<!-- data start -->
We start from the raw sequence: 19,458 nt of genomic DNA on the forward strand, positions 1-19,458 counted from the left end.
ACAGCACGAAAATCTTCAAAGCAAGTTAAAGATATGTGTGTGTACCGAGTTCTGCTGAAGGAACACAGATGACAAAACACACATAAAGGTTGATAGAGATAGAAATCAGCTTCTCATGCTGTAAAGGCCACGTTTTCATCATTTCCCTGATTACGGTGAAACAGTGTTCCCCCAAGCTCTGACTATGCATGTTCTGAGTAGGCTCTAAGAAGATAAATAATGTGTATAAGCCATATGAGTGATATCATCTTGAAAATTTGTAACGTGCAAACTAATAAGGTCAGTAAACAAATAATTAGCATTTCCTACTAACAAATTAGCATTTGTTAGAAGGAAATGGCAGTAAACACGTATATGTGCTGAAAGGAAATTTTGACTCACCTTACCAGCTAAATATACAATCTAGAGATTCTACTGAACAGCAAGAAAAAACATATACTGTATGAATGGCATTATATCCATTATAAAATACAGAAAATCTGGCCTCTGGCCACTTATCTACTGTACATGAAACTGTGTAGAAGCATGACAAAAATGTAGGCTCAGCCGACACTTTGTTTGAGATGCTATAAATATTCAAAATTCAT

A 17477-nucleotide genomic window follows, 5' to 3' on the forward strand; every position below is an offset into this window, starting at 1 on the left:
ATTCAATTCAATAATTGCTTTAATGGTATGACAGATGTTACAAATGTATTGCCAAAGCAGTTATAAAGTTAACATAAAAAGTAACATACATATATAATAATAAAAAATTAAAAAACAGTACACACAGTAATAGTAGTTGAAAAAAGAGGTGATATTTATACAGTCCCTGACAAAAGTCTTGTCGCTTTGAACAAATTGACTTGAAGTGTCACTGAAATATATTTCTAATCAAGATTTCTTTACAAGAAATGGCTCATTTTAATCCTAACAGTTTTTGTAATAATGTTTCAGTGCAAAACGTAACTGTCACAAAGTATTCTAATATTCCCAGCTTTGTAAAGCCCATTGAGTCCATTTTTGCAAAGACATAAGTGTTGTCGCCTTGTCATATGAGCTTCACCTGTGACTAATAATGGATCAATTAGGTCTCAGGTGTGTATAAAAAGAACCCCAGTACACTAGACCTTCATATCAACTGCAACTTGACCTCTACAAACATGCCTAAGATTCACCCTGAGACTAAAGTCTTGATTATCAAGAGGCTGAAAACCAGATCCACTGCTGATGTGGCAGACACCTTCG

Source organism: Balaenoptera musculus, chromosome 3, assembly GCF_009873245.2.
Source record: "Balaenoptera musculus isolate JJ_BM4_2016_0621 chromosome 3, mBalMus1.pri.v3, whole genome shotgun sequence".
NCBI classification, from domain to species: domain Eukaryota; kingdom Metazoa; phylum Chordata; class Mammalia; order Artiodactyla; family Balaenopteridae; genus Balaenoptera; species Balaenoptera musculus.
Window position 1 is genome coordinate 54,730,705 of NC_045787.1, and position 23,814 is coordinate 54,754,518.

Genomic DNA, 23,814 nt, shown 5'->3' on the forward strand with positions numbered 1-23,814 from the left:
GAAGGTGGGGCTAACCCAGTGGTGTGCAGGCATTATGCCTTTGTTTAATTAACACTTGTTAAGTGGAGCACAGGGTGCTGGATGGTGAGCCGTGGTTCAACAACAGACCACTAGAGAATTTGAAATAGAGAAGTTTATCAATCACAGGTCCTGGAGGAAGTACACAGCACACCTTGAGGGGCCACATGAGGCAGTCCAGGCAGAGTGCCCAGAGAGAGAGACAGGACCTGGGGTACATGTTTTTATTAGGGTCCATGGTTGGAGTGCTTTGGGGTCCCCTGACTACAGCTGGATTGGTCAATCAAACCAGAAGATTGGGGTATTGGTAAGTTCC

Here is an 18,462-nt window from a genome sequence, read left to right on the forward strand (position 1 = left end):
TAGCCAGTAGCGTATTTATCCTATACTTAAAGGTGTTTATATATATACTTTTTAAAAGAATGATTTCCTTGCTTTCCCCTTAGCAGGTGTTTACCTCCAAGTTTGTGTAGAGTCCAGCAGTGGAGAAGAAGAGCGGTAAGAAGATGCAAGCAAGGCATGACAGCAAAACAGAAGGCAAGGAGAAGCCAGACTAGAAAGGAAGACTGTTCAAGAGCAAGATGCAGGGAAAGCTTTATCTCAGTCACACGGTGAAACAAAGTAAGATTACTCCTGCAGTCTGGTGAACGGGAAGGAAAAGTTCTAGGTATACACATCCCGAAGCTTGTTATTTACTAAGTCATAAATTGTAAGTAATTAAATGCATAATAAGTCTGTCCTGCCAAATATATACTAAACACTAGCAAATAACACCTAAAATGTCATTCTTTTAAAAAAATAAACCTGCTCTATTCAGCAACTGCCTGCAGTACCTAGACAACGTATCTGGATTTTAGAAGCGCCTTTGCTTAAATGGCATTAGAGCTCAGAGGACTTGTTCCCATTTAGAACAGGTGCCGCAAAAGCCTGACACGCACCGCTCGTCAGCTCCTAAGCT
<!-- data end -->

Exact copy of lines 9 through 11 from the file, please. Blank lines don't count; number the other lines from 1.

Genomic DNA, 23,814 nt, shown 5'->3' on the forward strand with positions numbered 1-23,814 from the left:
GAAGGTGGGGCTAACCCAGTGGTGTGCAGGCATTATGCCTTTGTTTAATTAACACTTGTTAAGTGGAGCACAGGGTGCTGGATGGTGAGCCGTGGTTCAACAACAGACCACTAGAGAATTTGAAATAGAGAAGTTTATCAATCACAGGTCCTGGAGGAAGTACACAGCACACCTTGAGGGGCCACATGAGGCAGTCCAGGCAGAGTGCCCAGAGAGAGAGACAGGACCTGGGGTACATGTTTTTATTAGGGTCCATGGTTGGAGTGCTTTGGGGTCCCCTGACTACAGCTGGATTGGTCAATCAAACCAGAAGATTGGGGTATTGGTAAGTTCC

Here is an 18,462-nt window from a genome sequence, read left to right on the forward strand (position 1 = left end):